It never changes. A few decide that war will be profitable and the poor souls that have to fight it and suffer from it make “incredible sacrifices on the nation’s behalf. . .we will always care for you.” And now the injured are “wounded warriors.”
I met a older veteran down in Mexico last year that was still suffering from the Vietnam war (Agent Orange) and was mighty upset about how the US government had neglected him and others with his affliction. (Probably if I had called him a “wounded warrior” he would have slugged me, with good reason.) He’s been neglected. And now here we go again.
According to a recent fact sheet published by the White House, “President Bush Has Provided Unprecedented Support for Our Veterans — Dramatically Increased Funding To Support And Care For Those Who Have Served Our Nation.” According to this fact sheet, the US has increased funding for veterans’ medical care by more than 115 percent since 2001.
Catch that: “more than 115 percent since 2001.” If you look at the chart on the fact sheet you’ll see that the increase is actually 105% (from $20b to $41b), not 115%. The spending on veterans’ medical care has slightly more than doubled since 2001. The reality is that George Bush is AWOL again — this time as Commander-in-Chief. It’s hard for some people to change.

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The Syria raid and a whole White House gone rogue

As I argued here October 27, the raid that US Special Forces undertook against Syria Oct. 26 had indeed been authorized by the White House. In fact, by President Bush himself, if we are to believe this important report in the NYT today, which tells us that Syria is one of “15 to 20” countries covered by a classified order issued in spring of 2004 that allows the US military to hunt down for “kill or capture” accused Al-Qaeda operatives located in those countries.
That order does not cover Iran (where few Qaeda people would be hiding out, anyway, given the deep doctrinal differences between Qaeda and the Tehran regime.) But the authors of the NYT story, Eric Schmitt and Mark Mazzetti, suggest strongly that US military raids into Iran are probably covered by a separate order.
They write:

    Even with the order, each specific mission requires high-level government approval. Targets in Somalia, for instance, need at least the approval of the defense secretary, the administration official said, while targets in a handful of countries, including Pakistan and Syria, require presidential approval.

That would doubtless be because of the intense diplomatic sensitivity of taking these hostile actions inside countries whose governments provide important services to the US. (Unlike Somalia, for example, which has far less diplomatic importance.)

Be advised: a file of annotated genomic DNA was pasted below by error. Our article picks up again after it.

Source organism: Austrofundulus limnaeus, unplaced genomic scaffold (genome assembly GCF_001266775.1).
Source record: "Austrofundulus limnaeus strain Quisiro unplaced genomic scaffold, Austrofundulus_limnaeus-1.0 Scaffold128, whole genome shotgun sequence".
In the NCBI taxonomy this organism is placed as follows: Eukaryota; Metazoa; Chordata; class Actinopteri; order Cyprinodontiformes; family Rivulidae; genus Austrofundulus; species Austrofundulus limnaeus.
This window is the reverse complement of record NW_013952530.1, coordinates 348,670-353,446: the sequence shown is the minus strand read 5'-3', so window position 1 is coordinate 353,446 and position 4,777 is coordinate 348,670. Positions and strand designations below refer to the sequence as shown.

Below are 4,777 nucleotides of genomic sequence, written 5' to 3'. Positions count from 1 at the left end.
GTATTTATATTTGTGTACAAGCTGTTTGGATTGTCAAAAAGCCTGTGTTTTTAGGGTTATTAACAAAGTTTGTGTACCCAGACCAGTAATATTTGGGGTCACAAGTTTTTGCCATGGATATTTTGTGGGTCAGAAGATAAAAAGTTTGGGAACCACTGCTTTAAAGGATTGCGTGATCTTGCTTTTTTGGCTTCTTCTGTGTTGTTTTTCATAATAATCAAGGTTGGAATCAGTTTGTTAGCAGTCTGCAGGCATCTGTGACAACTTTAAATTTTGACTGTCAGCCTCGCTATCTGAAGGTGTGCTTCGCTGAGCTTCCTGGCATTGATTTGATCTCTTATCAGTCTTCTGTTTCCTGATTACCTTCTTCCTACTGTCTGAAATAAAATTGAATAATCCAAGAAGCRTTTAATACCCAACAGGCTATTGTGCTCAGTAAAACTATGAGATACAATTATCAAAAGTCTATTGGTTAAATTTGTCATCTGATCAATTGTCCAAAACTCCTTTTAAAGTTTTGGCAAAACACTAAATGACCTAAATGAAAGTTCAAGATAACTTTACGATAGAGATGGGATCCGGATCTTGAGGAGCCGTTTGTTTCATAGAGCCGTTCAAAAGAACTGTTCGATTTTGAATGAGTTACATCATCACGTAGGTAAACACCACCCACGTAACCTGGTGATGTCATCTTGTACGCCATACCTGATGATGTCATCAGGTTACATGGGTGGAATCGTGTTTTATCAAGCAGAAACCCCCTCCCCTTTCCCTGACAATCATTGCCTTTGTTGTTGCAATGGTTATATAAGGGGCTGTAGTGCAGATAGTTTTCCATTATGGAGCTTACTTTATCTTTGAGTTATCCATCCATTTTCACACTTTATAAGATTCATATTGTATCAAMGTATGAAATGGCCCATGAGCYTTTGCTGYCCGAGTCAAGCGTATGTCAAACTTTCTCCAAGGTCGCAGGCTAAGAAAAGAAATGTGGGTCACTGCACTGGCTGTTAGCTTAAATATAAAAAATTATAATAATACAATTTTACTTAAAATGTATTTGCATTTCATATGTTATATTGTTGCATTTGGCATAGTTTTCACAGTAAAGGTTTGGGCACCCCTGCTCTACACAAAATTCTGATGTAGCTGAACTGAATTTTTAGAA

Regatrding Syria, Schmitt and Mazzetti also write:

    The recent raid into Syria was not the first time that Special Operations forces had operated in that country, according to a senior military official and an outside adviser to the Pentagon.
    Since the Iraq war began, the official and the outside adviser said, Special Operations forces have several times made cross-border raids aimed at militants and infrastructure aiding the flow of foreign fighters into Iraq.
    The raid in late October, however, was much more noticeable than the previous raids, military officials said, which helps explain why it drew a sharp protest from the Syrian government.

The 2004 executive order gave permission specifically to the US military to act within the “15 to 20” named countries under certain circumstances. The White House– with the connivance of top members of the US congress– has long allowed the CIA the right to carry out various kinds of illegal acts, including killing and abduction of suspects, in an even broader range of foreign countries.
For the US government to arrogate to itself the right to act in such an illegal and potentially extremely destabilizing way in other countries around the world underscores, yet again, how far our country has slipped from be an upholder of international law and what a rogue force it has become within the international system.
We should press President-elect Obama and the leaders of the incoming Congress to repeal all the “executive orders” that have allowed and encouraged such global malfeasance.

‘China Hand’ on extrajudicial killings

The excellent (though sporadic) blogger China Hand has a great new post today tracking the degree to which extensive use of extra-judicial killings has been incorporated into the “standard operating procedures” of the counter-insurgency forces fielded by Gen. Petraeus in Iraq and his former counterparts– now subordinates– running the US-led war in Afghanistan.
As I wrote in this recent JWN post,

    Extra-judicial killings, also known as assassinations, are always abhorrent. They shock the conscience of anyone who believes in the rule of law. When carried out by states they represent a quite unacceptable excess of state power.